City Living: Long Island City
The waterfront western Queens neighborhood of Long Island City is undergoing a massive facelift. Once populated with factories and other industrial buildings, it is now burgeoning with high-rise luxury condo buildings, trendy restaurants and a vibrant arts scene.
The changes are making it a hot destination spot in Queens: The waterfront is taking on a swanky look, the buildings are bringing in new residents, and the culinary and artistic endeavors of locals are attracting visitors from all parts of Queens, Manhattan and elsewhere.
Its a beehive of activity thats incredibly diverse, said Elizabeth Lusskin, president of the LIC Partnership, an organization that advocates for economic development of the area.
Its a great vibe and its welcoming, she added. There are great restaurants tucked all over the place and youre not waiting on line for everything.
Long Island City boasts many artistic establishments ranging from galleries like the Jeffrey Leder Gallery, located in a brownstone on 45th Road, the SPACEWOMb Gallery on Stanton Street, the SculptureCenter on Purves Street, and Socrates Sculpture Park on Vernon Boulevard.
For theater lovers, it is home to spaces like Ten10 studios on 47th Road, which serves as an art and performance space, the Chocolate Factory Theater on 49th Avenue, the Green Space on 24th Street, an incubator of dance performance art, and the New York Irish Center on Jackson Avenue.
The area also attracts many entrepreneurs working in creative, tech, food manufacturing and industrial sectors, working together in places like The Entrepreneurs Space business incubator on 37th Street. The whole ecosystem and the tenant mix in some buildings is amazing, Lusskin said, noting that the companies support the larger NYC area.
Some entrepreneurial names include Brooklyn Grange, a massive rooftop farm that sits atop the Standard Motor Products building on Northern Boulevard, Kaufman Astoria Studios, Rockaway Brewing Company, and Shapeways, one of the largest 3D printing/manufacturing facilities in the world.
Lusskin noted that the area is currently attracting all kinds of residents, from young families to professionals and older adults. Some are moving into the new buildings, while others opt for the old brownstones or row houses that still populate much of the areas quiet streets.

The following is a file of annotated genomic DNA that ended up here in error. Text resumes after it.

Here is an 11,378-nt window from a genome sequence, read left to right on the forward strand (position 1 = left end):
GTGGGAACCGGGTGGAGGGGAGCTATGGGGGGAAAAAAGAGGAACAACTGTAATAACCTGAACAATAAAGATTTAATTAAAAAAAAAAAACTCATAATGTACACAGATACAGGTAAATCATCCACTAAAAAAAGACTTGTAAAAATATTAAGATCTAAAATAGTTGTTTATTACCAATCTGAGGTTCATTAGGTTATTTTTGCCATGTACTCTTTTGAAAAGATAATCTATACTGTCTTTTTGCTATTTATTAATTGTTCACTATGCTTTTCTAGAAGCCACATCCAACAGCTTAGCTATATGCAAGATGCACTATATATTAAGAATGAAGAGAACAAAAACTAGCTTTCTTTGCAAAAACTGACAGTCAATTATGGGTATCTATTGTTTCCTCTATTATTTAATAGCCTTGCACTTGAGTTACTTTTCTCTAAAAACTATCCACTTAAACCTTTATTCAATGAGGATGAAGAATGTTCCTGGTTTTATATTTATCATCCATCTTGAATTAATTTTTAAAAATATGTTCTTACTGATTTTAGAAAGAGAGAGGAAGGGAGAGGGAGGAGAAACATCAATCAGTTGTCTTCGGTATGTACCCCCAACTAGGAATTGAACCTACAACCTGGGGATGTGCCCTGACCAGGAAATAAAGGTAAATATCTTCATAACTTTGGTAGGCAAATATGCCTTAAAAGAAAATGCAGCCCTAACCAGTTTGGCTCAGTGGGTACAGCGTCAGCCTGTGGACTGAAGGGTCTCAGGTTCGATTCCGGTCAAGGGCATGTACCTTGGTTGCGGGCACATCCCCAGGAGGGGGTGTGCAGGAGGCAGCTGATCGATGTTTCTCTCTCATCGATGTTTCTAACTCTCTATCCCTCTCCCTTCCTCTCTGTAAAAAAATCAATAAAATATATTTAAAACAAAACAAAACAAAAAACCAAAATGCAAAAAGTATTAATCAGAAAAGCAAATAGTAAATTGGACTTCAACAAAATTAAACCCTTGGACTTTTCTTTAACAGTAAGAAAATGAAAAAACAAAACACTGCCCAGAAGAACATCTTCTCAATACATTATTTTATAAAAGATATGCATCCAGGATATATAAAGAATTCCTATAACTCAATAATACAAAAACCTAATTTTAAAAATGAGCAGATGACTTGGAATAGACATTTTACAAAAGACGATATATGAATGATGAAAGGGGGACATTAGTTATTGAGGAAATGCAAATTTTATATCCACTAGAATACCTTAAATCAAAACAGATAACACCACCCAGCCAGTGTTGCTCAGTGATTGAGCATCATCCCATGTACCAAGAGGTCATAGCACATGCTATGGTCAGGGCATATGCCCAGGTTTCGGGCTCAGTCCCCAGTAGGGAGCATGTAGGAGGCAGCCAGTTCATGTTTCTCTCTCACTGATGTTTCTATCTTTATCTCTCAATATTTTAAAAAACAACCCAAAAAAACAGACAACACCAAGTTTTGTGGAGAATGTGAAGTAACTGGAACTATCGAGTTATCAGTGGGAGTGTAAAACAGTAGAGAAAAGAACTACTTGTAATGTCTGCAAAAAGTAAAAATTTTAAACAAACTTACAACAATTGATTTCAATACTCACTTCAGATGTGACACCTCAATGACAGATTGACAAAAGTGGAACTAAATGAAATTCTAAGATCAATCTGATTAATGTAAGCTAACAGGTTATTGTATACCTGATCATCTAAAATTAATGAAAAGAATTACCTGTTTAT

The neighborhood is also home to the Queensbridge Houses, the largest public housing development in North America, which cranked out famous names like Nas and Mobb Deep.
Ive seen [LIC] transform, said Eric Benaim, the CEO and president of the Modern Spaces NYC real estate company who has lived in Long Island City since 2005. For years it has been an up and coming area, but I feel its not up and coming anymore. Its here.
Benaim said LIC has something for everyone from a low-rise building to one and two family walk-up townhouse or a 45-story tower with full amenities.
A lot of people when first come here, they say its all industrial. We do have it; some industrial buildings are spread out throughout the neighborhood and some have been converted to artists lofts and creative spaces, he said. So when people come here who are not really familiar with how LIC has changed, theyre amazed.
In his experience as an agent and resident, LIC doesnt have trouble attracting new residents and visitors.
A lot of people come for places like PS1 and all the different cultural institutions. The waterfront on a hot day is like Central Park, he said. It feels like a neighborhood. After a month or two you know everyones name here. A lot of people move in and become a little bit of a LIC snob they dont want to live anywhere else.
For a weekend, you can come down and go to the LIC Flea, walk up the block to Gantry State Park, go on the piers and have a beautiful view of the city, visit PS1, he said. Its a beautiful place to walk around and enjoy.
By LISA FRASER
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